• Not including attorney and court fees, violators can be fined of up to $150,000 in the U.S. and $1 million in Canada.
  • Any items that violate the copyright can be impounded.
  • The violator can receive jail time.

To avoid the consequences of copyright infringement, it’s important to know how copyright laws work. This will help you understand how to protect your own rights and avoid infringing on those of others.

If you have more questions about copyrights or about how to obtain a copyright registration on one of your original works, then contact Jeff Williams, an experienced intellectual property attorney.

What Is a Provisional Patent Application?

A great deal of intellectual property terminology is carelessly tossed around these days with the result that there’s confusion in the public about these terms. Consequently, people wonder about what a trademark is and how it’s different from a copyright. Or, they have serious questions about “provisional patents.”

This last question is especially troubling to legal professionals who work in the realm of intellectual property because there’s no such thing as a “provisional patent.”

However, there is a “provisional patent application,” and it can be a powerful tool for inventors in the U.S. Unlike a regular, non-provisional patent application, a provisional patent application is never examined by the U.S. Patent and Trademark Office. It is never published, and it will never mature into an actual patent.

This may make it sound as if filing a provisional patent application in the U.S. is a waste of time, but that is absolutely untrue. Some inventors have exceptionally good reasons for filing this type of application, and your patent practitioner may recommend that you do so based on the status of your invention.

Benefits of a Provisional Patent

  • A provisional patent costs significantly less than an actual patent.
  • It’s easier for someone to file a provisional patent on their own than an actual patent.
  • Inventor can use the “patent pending” on their idea for 12 months.
  • Gives the inventor time to build and test their patent and refine it.

First to File

In the U.S. and other countries, it doesn’t matter so much who is the first to invent a new product or process. Instead, the real race is to be the first person to file a patent application for the idea. This is because the law states that whoever is the first to file a patent application is the rightful owner of the invention.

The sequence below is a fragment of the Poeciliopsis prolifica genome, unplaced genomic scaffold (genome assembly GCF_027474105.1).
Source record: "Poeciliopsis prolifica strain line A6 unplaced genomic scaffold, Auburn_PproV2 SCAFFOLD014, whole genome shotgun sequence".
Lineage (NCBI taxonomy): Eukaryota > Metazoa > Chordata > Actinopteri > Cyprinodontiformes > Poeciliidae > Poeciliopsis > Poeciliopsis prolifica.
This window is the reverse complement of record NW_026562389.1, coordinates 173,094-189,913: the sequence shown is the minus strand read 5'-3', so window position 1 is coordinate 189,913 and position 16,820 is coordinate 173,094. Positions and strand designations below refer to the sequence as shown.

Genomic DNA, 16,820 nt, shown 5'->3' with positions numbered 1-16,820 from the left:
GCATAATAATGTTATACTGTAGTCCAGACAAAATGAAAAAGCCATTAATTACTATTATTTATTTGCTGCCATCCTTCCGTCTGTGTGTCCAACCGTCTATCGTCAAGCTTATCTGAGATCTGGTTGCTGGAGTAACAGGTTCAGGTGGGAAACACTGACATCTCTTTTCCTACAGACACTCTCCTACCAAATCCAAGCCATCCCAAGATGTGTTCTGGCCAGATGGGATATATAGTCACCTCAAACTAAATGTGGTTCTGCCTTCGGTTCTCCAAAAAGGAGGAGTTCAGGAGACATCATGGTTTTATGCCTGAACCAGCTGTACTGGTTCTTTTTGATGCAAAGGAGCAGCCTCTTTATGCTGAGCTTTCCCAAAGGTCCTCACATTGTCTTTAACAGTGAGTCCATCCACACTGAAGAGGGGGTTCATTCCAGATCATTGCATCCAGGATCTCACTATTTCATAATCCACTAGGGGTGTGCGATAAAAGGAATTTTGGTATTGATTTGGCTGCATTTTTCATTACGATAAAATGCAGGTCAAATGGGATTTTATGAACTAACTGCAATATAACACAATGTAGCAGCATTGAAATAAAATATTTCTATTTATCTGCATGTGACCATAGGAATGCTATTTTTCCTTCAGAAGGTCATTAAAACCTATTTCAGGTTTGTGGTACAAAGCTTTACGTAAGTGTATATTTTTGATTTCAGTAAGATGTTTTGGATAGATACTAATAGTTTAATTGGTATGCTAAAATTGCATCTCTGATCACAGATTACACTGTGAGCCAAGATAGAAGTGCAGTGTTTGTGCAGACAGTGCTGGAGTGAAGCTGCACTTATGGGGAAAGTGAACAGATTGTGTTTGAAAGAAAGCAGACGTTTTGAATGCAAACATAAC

If another individual files a patent application for the same invention, then they have virtually no chance of obtaining patent protection because someone else got there first. Accordingly, a provisional patent application is one tool that may be used to ensure that the applicant is the first to file the paperwork.

What Is Contained in a Provisional Patent Application?

A provisional patent application typically is shorter and less formal than a non-provisional patent application. This is because the disclosure will never be reviewed by the U.S. Patent and Trademark Office. Nonetheless, the provisional patent application must contain a clear and concise disclosure that adequately describes the subject matter of the invention.

Unlike a non-provisional patent application, a provisional patent application does not need to have claims. It may include drawings to further illustrate the subject matter of the application.

How much does a provisional patent cost?

There are some things that can change the cost but in general filing a provisional patent application with the USPTO can cost anywhere between $70-$280.

Once the provisional patent application is received and approved, the inventor is now entitled to describe the invention as patent pending throughout the 12 month allotted period.

Why File a Provisional Patent Application?

One of the main reasons to file a provisional patent application is to meet the first-to-file requirement in accordance with U.S. intellectual property law. The first person who files is far more likely to receive any available patent protection than an applicant with a later filing date.

The provisional application lasts for precisely 12 months. During this time, the applicant may make improvements or refinements to their invention. They also may work on formalizing their patent application, such as completing claims that more specifically point out the subject matter that they seek to protect.